MORE THAN one in ten parents of 6 to 10-year-olds believe they only manage to give full attention to their child ‘once or twice a week or less’ – according to a new survey revealing the major time-related stresses English families face. This rises to almost one in five among parents of ten year olds.
Children were also asked for their views as part of the survey for the Family and Parenting Institute. Researchers found that the clear majority (59%) of children aged 6 to 10 wished they could have more time with their mum or dad.
The survey showed that parents in the south were even more time-poor than others around the country. 74% of children in the south and London said they wished for more time with their mum or dad, compared to 54% in the North and 45% in the Midlands and East of the country.
But the survey also revealed good news for parents – they are actually spending more time with their children than previous generations of parents did – even though they work more hours. Only 13% think that they spend less time with their child now than their parents did with them. This is despite a tripling of UK mothers in employment since 1951. Furthermore, a clear majority (64%) of today’s parents agreed that ‘it’s not the amount of time you spend with your child that matters, it’s the quality of that time.’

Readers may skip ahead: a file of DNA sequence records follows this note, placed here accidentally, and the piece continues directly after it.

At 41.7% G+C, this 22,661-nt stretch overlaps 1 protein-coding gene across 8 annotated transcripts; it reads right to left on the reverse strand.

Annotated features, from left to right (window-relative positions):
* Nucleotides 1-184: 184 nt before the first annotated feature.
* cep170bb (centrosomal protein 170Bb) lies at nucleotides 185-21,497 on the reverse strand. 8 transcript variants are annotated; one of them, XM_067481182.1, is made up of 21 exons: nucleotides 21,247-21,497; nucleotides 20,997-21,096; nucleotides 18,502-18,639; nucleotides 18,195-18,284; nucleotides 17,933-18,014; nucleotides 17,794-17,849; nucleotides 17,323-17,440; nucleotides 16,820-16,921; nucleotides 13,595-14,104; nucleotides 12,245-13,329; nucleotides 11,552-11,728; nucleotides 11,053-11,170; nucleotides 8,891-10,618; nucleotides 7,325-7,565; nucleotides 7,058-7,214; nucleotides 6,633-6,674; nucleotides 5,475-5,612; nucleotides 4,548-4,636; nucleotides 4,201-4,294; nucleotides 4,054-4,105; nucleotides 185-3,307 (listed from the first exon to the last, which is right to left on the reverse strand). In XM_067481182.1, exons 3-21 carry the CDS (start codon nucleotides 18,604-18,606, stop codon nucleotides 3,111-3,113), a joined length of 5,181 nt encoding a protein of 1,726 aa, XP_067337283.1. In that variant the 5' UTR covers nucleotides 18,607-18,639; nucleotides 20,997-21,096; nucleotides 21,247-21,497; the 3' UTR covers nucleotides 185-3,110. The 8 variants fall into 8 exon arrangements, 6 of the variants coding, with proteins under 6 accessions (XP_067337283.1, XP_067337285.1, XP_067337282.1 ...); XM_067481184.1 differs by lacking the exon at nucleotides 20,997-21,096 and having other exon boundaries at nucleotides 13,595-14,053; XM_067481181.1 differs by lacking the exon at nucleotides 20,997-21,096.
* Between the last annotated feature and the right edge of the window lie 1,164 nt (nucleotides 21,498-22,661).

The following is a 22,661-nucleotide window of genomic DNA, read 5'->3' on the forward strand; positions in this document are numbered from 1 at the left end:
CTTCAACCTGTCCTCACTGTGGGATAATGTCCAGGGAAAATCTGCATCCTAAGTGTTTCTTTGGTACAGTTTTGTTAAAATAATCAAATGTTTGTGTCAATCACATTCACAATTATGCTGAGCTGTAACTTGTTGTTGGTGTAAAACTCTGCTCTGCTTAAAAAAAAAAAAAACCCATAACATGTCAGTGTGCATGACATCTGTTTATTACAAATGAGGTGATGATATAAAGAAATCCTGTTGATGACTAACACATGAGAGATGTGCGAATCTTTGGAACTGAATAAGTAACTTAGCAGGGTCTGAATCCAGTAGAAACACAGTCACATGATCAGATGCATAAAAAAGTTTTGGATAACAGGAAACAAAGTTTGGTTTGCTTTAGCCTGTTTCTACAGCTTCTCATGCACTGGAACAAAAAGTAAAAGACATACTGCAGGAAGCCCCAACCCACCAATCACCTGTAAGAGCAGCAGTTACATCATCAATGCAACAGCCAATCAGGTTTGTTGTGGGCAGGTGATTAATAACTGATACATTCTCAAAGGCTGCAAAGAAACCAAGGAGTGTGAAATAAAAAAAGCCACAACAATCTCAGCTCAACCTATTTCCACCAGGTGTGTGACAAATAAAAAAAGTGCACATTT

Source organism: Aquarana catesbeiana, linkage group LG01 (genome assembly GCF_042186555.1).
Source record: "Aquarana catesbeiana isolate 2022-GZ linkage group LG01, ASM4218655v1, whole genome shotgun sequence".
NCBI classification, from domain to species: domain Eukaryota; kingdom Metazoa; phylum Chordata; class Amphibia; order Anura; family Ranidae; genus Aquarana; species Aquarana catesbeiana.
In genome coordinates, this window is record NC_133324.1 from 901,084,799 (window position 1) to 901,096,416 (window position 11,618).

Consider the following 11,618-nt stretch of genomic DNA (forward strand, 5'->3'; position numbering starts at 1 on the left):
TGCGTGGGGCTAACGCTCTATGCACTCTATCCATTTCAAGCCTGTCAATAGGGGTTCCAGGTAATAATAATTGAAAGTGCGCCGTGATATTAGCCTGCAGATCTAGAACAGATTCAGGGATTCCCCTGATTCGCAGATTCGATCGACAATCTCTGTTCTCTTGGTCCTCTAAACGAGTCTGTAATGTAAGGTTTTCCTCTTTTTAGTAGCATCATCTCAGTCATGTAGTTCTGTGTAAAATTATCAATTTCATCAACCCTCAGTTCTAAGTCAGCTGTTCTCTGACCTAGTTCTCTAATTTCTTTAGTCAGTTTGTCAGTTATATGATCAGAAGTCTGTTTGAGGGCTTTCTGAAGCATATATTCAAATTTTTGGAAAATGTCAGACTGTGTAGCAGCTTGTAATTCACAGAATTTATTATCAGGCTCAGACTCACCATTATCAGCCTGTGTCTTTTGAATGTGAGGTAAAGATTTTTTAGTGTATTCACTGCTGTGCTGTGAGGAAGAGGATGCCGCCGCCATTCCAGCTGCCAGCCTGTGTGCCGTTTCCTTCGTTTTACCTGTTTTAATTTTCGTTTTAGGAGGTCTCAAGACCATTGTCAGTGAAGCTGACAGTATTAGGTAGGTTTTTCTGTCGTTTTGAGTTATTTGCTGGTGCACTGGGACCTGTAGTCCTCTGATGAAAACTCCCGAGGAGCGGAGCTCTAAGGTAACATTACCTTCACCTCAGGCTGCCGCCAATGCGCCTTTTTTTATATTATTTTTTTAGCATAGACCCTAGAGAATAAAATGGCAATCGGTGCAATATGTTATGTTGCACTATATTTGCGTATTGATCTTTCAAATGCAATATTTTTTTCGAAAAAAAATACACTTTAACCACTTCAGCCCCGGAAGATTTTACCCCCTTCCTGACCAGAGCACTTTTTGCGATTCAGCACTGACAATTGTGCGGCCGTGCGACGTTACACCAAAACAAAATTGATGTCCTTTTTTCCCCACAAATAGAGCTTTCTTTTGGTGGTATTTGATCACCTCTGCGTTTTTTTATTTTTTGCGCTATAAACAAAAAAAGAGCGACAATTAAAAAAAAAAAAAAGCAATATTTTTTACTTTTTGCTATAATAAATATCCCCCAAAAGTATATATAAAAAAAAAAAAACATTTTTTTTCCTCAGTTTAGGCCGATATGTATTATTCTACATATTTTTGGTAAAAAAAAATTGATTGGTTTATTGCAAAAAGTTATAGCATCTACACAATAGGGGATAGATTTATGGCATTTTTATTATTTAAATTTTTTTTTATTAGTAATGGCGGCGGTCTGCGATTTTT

Saira Khan, entrepreneur and celebrity working mother, said: “Busy British families understandably wish they could have more time together. But parents are doing a better job than they think. They should be congratulated for finding more time to spend with their children than previous generations ever did.”
Saira added: “Whether you have an hour, half an hour, or just five minutes, sharing a moment when you can with your child is what it’s all about. It’s about letting them know you love them and giving them as much as possible within the time you have.”
Dr Katherine Rake, CEO of the Family and Parenting Institute, said: “Evidence shows children need dedicated time with their parents, if they are to realise their potential. It is often the simple things that make a lasting impression on children. We know that parents today are under a great deal of pressure. Workers in this country put in longer hours than most other European nations – and evidence shows the hours are getting longer in these difficult economic times. Greater flexible working rights are the key to ensuring parents can spend the time with their children that is so central to their healthy development and wellbeing.”